Business Studies Part I
Business Studies Part II

Marketing and Selling

Many people confuse ‘selling’ for ‘marketing’. They consider these two terms as one and the same. Marketing refers to a large set of activities of which selling is just one part. For example, a marketer of televisions, before making the sale, does a lot of other activities such as planning the type and model of televisions to be produced, the price at which it would be sold and selecting the distribution outlets at which the same would be available, etc. In short, marketing involves whole range of activities relating to planning, pricing, promoting and distributing the products that satisfy customer’s needs. The function of selling, on the other hand, is restricted to promotion of goods and services through salesmanship, advertising, publicity and short-term incentives so that title of the product is transferred from seller to buyer or in other words product is converted into cash.

The major differences between selling and marketing are listed as below:

  • Part of the Process vs Wider Term: Selling is only a part of the process of marketing and is concerned with promoting and transferring possession and ownership of goods from the seller to the buyer. Marketing is a much wider term consisting of number of activities such as identification of the customer’s needs, developing the products to satisfy these needs, fixing prices and persuading the potential buyers to buy the same. Thus, selling is merely a part of marketing.
  • Transfer of Title vs Satisfying Customer Needs: The main focus of selling is on affecting transfer of title and possession of goods from sellers to consumers or users. In contrast, marketing activities put greater thrust on achieving maximum satisfaction of the customer’s needs and wants.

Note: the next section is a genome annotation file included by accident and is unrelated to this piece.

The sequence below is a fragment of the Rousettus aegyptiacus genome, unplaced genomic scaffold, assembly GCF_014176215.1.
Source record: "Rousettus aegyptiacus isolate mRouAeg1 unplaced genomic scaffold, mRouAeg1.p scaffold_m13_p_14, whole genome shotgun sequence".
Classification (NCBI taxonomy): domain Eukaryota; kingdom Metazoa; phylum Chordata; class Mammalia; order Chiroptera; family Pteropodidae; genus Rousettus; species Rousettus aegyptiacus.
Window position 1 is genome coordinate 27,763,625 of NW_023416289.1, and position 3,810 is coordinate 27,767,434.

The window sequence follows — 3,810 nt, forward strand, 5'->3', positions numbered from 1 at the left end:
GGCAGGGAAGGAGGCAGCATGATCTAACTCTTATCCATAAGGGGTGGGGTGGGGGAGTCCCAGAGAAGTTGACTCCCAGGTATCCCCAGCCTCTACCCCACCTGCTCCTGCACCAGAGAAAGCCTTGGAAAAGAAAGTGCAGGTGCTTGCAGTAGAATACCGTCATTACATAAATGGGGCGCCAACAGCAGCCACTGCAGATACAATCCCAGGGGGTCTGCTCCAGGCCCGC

• Profit through Maximising Sales vs Customer Satisfaction: All selling activities are directed at maximising sales and, thereby, the profits of the firm. In other words, the emphasis is on profit maximisation through maximisation of sales. Marketing, on the other hand, is concerned with customer satisfaction and thereby increasing profit in the long run. A marketing organisation, thus, attaches highest importance to customer satisfaction as a route to profit maximisation.
  • Start and End of the Activities: Selling activities start after the product has been developed while marketing activities start much before the product is produced and continue even after the product has been sold.
  • Difference in the Emphasis: In selling, the emphasis is on bending the customer according to the product while in marketing, the attempt is to develop the product and other strategies as per the customer needs.
  • Difference in the Strategies: Selling involves efforts like promotion and persuasion while marketing uses integrated marketing efforts involving strategies in respect of product, promotion, pricing and physical distribution.

Marketing is a total system of business activities designed to plan, price, promote and distribute want, satisfying goods and services to present and potential customers.

Difference between Selling and Marketing: